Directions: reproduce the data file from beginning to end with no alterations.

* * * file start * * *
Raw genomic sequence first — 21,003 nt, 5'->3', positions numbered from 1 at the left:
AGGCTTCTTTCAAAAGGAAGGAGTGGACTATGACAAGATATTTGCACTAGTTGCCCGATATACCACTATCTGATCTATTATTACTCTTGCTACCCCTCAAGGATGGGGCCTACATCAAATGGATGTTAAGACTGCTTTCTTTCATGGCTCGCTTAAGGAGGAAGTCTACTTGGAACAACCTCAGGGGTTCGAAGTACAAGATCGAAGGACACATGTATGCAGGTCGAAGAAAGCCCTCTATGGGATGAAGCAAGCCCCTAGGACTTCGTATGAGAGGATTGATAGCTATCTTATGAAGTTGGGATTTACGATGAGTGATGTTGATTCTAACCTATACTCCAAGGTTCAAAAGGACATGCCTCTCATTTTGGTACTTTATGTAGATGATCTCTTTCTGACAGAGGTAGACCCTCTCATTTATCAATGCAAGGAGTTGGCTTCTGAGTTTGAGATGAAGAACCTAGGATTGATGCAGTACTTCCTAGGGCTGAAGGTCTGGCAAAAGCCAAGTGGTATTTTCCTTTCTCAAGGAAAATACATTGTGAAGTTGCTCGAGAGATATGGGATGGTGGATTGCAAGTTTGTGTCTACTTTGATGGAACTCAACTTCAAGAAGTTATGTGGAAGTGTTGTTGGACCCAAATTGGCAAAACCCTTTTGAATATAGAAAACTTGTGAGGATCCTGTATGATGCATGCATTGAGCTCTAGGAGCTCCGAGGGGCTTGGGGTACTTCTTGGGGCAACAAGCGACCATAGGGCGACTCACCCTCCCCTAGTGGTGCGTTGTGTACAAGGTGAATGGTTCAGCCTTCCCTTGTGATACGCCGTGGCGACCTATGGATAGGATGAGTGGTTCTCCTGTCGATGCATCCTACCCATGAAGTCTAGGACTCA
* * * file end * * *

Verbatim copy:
Raw genomic sequence first — 21,003 nt, 5'->3', positions numbered from 1 at the left:
AGGCTTCTTTCAAAAGGAAGGAGTGGACTATGACAAGATATTTGCACTAGTTGCCCGATATACCACTATCTGATCTATTATTACTCTTGCTACCCCTCAAGGATGGGGCCTACATCAAATGGATGTTAAGACTGCTTTCTTTCATGGCTCGCTTAAGGAGGAAGTCTACTTGGAACAACCTCAGGGGTTCGAAGTACAAGATCGAAGGACACATGTATGCAGGTCGAAGAAAGCCCTCTATGGGATGAAGCAAGCCCCTAGGACTTCGTATGAGAGGATTGATAGCTATCTTATGAAGTTGGGATTTACGATGAGTGATGTTGATTCTAACCTATACTCCAAGGTTCAAAAGGACATGCCTCTCATTTTGGTACTTTATGTAGATGATCTCTTTCTGACAGAGGTAGACCCTCTCATTTATCAATGCAAGGAGTTGGCTTCTGAGTTTGAGATGAAGAACCTAGGATTGATGCAGTACTTCCTAGGGCTGAAGGTCTGGCAAAAGCCAAGTGGTATTTTCCTTTCTCAAGGAAAATACATTGTGAAGTTGCTCGAGAGATATGGGATGGTGGATTGCAAGTTTGTGTCTACTTTGATGGAACTCAACTTCAAGAAGTTATGTGGAAGTGTTGTTGGACCCAAATTGGCAAAACCCTTTTGAATATAGAAAACTTGTGAGGATCCTGTATGATGCATGCATTGAGCTCTAGGAGCTCCGAGGGGCTTGGGGTACTTCTTGGGGCAACAAGCGACCATAGGGCGACTCACCCTCCCCTAGTGGTGCGTTGTGTACAAGGTGAATGGTTCAGCCTTCCCTTGTGATACGCCGTGGCGACCTATGGATAGGATGAGTGGTTCTCCTGTCGATGCATCCTACCCATGAAGTCTAGGACTCA